The Battle of the Browser Window

Standard

Automating tests for a user interface (UI) is certainly not the easiest way of implementing test automation. When deciding to automate against a UI one needs to overcome a number of obstacles. For example, the type of platform on which the UI runs can have effects on the performance of the test execution. And various aspects of size—such as the desktop resolution or the size of an application window—can seriously affect automated test execution. In this article I would like to discuss the size of an application window of a UI that runs through a browser.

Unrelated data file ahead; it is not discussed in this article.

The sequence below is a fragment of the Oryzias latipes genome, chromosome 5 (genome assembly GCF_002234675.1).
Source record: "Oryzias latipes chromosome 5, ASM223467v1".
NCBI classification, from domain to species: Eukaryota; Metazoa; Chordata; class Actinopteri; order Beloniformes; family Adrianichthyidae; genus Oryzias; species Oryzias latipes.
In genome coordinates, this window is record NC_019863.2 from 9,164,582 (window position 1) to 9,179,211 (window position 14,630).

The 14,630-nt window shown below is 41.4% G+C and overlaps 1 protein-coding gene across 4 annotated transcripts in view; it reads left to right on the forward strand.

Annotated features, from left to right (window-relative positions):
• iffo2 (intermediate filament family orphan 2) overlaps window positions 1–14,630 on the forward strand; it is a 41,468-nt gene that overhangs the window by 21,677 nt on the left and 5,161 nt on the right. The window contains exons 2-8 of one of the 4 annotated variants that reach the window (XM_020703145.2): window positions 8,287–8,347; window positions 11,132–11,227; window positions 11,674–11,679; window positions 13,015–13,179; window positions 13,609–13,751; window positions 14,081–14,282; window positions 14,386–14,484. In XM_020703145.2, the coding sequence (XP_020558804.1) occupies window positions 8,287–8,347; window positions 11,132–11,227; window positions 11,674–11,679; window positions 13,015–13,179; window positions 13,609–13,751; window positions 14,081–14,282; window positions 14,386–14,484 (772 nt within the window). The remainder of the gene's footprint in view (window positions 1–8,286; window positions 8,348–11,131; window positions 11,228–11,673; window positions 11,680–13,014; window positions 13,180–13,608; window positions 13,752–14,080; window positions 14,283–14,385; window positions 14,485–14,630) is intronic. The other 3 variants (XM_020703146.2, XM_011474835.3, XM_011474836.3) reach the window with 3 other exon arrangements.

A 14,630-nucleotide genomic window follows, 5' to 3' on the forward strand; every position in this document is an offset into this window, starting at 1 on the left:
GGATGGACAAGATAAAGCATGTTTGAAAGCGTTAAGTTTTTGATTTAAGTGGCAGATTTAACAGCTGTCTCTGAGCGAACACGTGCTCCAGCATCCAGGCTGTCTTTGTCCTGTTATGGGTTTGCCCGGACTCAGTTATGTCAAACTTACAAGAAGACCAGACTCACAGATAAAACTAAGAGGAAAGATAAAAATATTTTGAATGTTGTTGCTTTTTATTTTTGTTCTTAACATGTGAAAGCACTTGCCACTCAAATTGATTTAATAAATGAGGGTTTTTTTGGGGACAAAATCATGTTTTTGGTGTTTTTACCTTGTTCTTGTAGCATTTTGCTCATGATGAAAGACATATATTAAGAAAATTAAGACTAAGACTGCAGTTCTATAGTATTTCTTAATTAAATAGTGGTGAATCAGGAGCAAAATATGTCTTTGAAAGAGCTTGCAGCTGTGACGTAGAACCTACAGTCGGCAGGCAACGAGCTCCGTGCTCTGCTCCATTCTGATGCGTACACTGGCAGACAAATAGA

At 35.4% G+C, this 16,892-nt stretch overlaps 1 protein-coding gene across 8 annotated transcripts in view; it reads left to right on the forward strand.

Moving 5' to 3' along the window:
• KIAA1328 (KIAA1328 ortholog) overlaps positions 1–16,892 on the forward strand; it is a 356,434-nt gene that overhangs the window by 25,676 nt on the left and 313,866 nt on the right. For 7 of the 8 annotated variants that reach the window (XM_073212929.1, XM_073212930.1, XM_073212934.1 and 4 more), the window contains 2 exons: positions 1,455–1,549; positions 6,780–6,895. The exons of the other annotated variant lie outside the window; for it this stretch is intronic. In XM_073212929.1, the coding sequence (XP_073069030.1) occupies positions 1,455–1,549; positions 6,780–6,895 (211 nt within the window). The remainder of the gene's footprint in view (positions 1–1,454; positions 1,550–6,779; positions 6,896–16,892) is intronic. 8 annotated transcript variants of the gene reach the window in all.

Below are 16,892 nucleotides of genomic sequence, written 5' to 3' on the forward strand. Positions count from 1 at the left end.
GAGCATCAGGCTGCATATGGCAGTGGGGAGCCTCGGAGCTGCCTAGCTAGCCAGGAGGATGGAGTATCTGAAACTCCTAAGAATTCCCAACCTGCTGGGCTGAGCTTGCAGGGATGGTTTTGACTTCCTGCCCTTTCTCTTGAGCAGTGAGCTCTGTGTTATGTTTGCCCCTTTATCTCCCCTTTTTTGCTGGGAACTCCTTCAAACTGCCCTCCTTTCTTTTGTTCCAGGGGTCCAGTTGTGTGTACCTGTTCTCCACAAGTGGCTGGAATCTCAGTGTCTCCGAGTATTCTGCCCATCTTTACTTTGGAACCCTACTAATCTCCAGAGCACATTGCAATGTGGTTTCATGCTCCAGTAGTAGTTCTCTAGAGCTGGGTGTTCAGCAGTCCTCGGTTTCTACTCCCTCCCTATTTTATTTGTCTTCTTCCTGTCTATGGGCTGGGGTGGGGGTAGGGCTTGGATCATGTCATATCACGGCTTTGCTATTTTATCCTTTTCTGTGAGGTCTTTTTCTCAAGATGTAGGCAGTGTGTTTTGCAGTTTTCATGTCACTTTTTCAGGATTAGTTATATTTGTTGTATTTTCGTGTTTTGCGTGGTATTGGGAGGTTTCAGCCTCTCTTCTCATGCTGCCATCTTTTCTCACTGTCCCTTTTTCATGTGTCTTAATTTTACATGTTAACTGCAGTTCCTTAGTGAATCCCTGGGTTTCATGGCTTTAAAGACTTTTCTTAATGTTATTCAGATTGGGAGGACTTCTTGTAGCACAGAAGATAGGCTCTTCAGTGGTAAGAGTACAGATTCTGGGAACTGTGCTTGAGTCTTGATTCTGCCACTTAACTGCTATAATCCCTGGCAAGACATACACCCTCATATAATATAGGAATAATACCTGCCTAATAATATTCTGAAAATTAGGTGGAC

The browser that is used for UI test automation is Google Chrome and the creation of automated tests is done using Java 8 and Selenium WebDriver. The environment in which the tests are developed is a Windows 7 environment. Chrome is the only browser that is used for test automation. Firefox was tried but not considered as an alternative because Chrome worked sufficiently. Two headless browsers were tried: Headless Chrome and PhantomJS. Both browsers failed to handle overlays in the application correctly and were therefore abandoned.